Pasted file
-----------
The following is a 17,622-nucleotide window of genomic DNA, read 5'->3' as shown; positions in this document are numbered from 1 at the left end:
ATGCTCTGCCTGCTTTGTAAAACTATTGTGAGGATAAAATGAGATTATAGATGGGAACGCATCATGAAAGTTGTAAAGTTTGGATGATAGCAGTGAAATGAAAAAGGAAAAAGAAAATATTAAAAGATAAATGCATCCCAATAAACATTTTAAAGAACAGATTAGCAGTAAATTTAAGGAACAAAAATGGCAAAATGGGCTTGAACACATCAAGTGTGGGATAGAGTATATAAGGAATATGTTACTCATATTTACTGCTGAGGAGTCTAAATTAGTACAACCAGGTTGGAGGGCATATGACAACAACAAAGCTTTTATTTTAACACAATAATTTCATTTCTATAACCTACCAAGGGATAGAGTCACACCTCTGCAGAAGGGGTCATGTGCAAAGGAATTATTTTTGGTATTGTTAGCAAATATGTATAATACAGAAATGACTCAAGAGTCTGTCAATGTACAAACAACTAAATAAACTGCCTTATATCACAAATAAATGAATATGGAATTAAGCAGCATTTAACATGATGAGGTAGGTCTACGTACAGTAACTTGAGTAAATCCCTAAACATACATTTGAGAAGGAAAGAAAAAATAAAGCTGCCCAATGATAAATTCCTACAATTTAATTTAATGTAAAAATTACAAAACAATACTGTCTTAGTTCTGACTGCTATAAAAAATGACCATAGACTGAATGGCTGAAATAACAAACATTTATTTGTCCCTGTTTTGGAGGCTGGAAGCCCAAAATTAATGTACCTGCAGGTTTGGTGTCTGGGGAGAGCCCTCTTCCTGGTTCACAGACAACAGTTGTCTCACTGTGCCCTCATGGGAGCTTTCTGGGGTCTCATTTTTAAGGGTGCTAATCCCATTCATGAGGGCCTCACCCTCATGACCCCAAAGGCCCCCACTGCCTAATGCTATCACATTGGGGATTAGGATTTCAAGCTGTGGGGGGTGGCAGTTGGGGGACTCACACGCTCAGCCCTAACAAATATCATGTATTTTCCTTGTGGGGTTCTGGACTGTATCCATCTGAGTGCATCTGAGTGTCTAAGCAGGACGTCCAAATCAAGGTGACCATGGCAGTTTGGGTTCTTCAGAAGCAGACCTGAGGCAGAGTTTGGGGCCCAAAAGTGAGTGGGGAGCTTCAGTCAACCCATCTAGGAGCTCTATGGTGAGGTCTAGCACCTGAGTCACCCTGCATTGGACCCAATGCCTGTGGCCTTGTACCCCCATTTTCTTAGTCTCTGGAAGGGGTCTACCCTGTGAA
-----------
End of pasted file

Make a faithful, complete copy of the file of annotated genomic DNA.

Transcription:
The following is a 17,622-nucleotide window of genomic DNA, read 5'->3' as shown; positions in this document are numbered from 1 at the left end:
ATGCTCTGCCTGCTTTGTAAAACTATTGTGAGGATAAAATGAGATTATAGATGGGAACGCATCATGAAAGTTGTAAAGTTTGGATGATAGCAGTGAAATGAAAAAGGAAAAAGAAAATATTAAAAGATAAATGCATCCCAATAAACATTTTAAAGAACAGATTAGCAGTAAATTTAAGGAACAAAAATGGCAAAATGGGCTTGAACACATCAAGTGTGGGATAGAGTATATAAGGAATATGTTACTCATATTTACTGCTGAGGAGTCTAAATTAGTACAACCAGGTTGGAGGGCATATGACAACAACAAAGCTTTTATTTTAACACAATAATTTCATTTCTATAACCTACCAAGGGATAGAGTCACACCTCTGCAGAAGGGGTCATGTGCAAAGGAATTATTTTTGGTATTGTTAGCAAATATGTATAATACAGAAATGACTCAAGAGTCTGTCAATGTACAAACAACTAAATAAACTGCCTTATATCACAAATAAATGAATATGGAATTAAGCAGCATTTAACATGATGAGGTAGGTCTACGTACAGTAACTTGAGTAAATCCCTAAACATACATTTGAGAAGGAAAGAAAAAATAAAGCTGCCCAATGATAAATTCCTACAATTTAATTTAATGTAAAAATTACAAAACAATACTGTCTTAGTTCTGACTGCTATAAAAAATGACCATAGACTGAATGGCTGAAATAACAAACATTTATTTGTCCCTGTTTTGGAGGCTGGAAGCCCAAAATTAATGTACCTGCAGGTTTGGTGTCTGGGGAGAGCCCTCTTCCTGGTTCACAGACAACAGTTGTCTCACTGTGCCCTCATGGGAGCTTTCTGGGGTCTCATTTTTAAGGGTGCTAATCCCATTCATGAGGGCCTCACCCTCATGACCCCAAAGGCCCCCACTGCCTAATGCTATCACATTGGGGATTAGGATTTCAAGCTGTGGGGGGTGGCAGTTGGGGGACTCACACGCTCAGCCCTAACAAATATCATGTATTTTCCTTGTGGGGTTCTGGACTGTATCCATCTGAGTGCATCTGAGTGTCTAAGCAGGACGTCCAAATCAAGGTGACCATGGCAGTTTGGGTTCTTCAGAAGCAGACCTGAGGCAGAGTTTGGGGCCCAAAAGTGAGTGGGGAGCTTCAGTCAACCCATCTAGGAGCTCTATGGTGAGGTCTAGCACCTGAGTCACCCTGCATTGGACCCAATGCCTGTGGCCTTGTACCCCCATTTTCTTAGTCTCTGGAAGGGGTCTACCCTGTGAA